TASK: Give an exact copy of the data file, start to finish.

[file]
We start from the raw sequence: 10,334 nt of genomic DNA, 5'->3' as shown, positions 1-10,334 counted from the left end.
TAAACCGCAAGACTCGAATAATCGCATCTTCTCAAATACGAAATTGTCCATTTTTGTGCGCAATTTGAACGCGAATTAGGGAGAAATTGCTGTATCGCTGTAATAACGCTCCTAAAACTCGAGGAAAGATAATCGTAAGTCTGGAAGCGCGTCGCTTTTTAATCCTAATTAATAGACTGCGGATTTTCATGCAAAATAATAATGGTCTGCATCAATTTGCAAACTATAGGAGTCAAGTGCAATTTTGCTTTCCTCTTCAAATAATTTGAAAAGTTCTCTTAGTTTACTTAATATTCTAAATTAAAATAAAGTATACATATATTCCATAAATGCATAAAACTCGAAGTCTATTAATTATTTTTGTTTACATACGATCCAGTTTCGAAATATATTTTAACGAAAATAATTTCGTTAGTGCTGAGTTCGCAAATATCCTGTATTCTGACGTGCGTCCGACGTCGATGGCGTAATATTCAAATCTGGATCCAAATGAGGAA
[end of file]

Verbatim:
We start from the raw sequence: 10,334 nt of genomic DNA, 5'->3' as shown, positions 1-10,334 counted from the left end.
TAAACCGCAAGACTCGAATAATCGCATCTTCTCAAATACGAAATTGTCCATTTTTGTGCGCAATTTGAACGCGAATTAGGGAGAAATTGCTGTATCGCTGTAATAACGCTCCTAAAACTCGAGGAAAGATAATCGTAAGTCTGGAAGCGCGTCGCTTTTTAATCCTAATTAATAGACTGCGGATTTTCATGCAAAATAATAATGGTCTGCATCAATTTGCAAACTATAGGAGTCAAGTGCAATTTTGCTTTCCTCTTCAAATAATTTGAAAAGTTCTCTTAGTTTACTTAATATTCTAAATTAAAATAAAGTATACATATATTCCATAAATGCATAAAACTCGAAGTCTATTAATTATTTTTGTTTACATACGATCCAGTTTCGAAATATATTTTAACGAAAATAATTTCGTTAGTGCTGAGTTCGCAAATATCCTGTATTCTGACGTGCGTCCGACGTCGATGGCGTAATATTCAAATCTGGATCCAAATGAGGAA